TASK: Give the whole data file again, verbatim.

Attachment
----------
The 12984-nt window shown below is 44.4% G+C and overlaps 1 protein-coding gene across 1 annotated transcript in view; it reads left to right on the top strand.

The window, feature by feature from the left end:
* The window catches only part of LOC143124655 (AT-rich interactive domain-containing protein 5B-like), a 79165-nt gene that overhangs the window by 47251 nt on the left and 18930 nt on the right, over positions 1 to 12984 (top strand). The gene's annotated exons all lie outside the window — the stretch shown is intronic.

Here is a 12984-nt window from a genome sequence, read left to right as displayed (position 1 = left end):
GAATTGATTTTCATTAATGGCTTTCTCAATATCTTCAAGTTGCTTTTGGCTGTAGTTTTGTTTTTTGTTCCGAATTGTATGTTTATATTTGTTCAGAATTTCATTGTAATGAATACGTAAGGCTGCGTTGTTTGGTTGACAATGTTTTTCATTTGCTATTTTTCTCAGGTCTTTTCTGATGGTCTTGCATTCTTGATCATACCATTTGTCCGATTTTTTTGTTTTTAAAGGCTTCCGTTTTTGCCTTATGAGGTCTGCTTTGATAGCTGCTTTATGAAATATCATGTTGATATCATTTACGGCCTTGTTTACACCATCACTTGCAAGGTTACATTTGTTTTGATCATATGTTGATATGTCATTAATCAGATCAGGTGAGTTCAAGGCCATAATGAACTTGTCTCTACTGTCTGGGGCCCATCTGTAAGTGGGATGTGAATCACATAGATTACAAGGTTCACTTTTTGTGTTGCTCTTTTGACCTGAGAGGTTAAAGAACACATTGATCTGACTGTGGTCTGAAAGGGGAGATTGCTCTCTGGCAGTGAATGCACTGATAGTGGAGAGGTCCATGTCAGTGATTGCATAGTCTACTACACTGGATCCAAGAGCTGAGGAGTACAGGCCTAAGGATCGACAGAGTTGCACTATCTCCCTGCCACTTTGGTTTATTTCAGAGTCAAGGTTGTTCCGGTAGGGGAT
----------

The 12984-nt window shown below is 44.4% G+C and overlaps 1 protein-coding gene across 1 annotated transcript in view; it reads left to right on the top strand.

The window, feature by feature from the left end:
* The window catches only part of LOC143124655 (AT-rich interactive domain-containing protein 5B-like), a 79165-nt gene that overhangs the window by 47251 nt on the left and 18930 nt on the right, over positions 1 to 12984 (top strand). The gene's annotated exons all lie outside the window — the stretch shown is intronic.

Here is a 12984-nt window from a genome sequence, read left to right as displayed (position 1 = left end):
GAATTGATTTTCATTAATGGCTTTCTCAATATCTTCAAGTTGCTTTTGGCTGTAGTTTTGTTTTTTGTTCCGAATTGTATGTTTATATTTGTTCAGAATTTCATTGTAATGAATACGTAAGGCTGCGTTGTTTGGTTGACAATGTTTTTCATTTGCTATTTTTCTCAGGTCTTTTCTGATGGTCTTGCATTCTTGATCATACCATTTGTCCGATTTTTTTGTTTTTAAAGGCTTCCGTTTTTGCCTTATGAGGTCTGCTTTGATAGCTGCTTTATGAAATATCATGTTGATATCATTTACGGCCTTGTTTACACCATCACTTGCAAGGTTACATTTGTTTTGATCATATGTTGATATGTCATTAATCAGATCAGGTGAGTTCAAGGCCATAATGAACTTGTCTCTACTGTCTGGGGCCCATCTGTAAGTGGGATGTGAATCACATAGATTACAAGGTTCACTTTTTGTGTTGCTCTTTTGACCTGAGAGGTTAAAGAACACATTGATCTGACTGTGGTCTGAAAGGGGAGATTGCTCTCTGGCAGTGAATGCACTGATAGTGGAGAGGTCCATGTCAGTGATTGCATAGTCTACTACACTGGATCCAAGAGCTGAGGAGTACAGGCCTAAGGATCGACAGAGTTGCACTATCTCCCTGCCACTTTGGTTTATTTCAGAGTCAAGGTTGTTCCGGTAGGGGAT